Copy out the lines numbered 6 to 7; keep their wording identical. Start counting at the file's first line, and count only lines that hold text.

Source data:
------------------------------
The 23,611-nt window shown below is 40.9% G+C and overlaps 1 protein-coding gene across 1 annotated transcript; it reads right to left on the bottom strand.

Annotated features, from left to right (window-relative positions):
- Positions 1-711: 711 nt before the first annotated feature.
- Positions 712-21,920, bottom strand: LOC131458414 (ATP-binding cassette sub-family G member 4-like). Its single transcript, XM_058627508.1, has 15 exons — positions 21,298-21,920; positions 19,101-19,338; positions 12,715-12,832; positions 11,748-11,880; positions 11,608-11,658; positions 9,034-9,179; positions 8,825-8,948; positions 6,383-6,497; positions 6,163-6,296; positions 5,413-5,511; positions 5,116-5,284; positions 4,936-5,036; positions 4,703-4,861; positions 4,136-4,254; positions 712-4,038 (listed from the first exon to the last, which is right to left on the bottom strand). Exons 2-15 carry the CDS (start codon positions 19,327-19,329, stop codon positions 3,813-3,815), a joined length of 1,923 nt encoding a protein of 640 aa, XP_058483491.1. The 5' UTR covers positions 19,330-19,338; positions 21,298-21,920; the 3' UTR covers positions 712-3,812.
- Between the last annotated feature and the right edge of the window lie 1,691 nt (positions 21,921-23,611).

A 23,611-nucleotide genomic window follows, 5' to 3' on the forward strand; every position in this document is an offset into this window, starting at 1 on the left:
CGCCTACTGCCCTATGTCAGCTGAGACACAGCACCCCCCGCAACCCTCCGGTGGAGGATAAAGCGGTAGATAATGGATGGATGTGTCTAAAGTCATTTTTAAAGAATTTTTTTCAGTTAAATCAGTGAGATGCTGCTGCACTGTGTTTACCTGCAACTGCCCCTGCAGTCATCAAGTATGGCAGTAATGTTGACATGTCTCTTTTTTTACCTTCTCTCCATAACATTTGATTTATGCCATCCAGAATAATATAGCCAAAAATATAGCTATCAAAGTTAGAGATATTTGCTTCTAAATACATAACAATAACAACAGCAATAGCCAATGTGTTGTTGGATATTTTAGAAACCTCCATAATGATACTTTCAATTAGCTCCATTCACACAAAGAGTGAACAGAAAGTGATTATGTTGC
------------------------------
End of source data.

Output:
A 23,611-nucleotide genomic window follows, 5' to 3' on the forward strand; every position in this document is an offset into this window, starting at 1 on the left:
CGCCTACTGCCCTATGTCAGCTGAGACACAGCACCCCCCGCAACCCTCCGGTGGAGGATAAAGCGGTAGATAATGGATGGATGTGTCTAAAGTCATTTTTAAAGAATTTTTTTCAGTTAAATCAGTGAGATGCTGCTGCACTGTGTTTACCTGCAACTGCCCCTGCAGTCATCAAGTATGGCAGTAATGTTGACATGTCTCTTTTTTTACCTTCTCTCCATAACATTTGATTTATGCCATCCAGAATAATATAGCCAAAAATATAGCTATCAAAGTTAGAGATATTTGCTTCTAAATACATAACAATAACAACAGCAATAGCCAATGTGTTGTTGGATATTTTAGAAACCTCCATAATGATACTTTCAATTAGCTCCATTCACACAAAGAGTGAACAGAAAGTGATTATGTTGC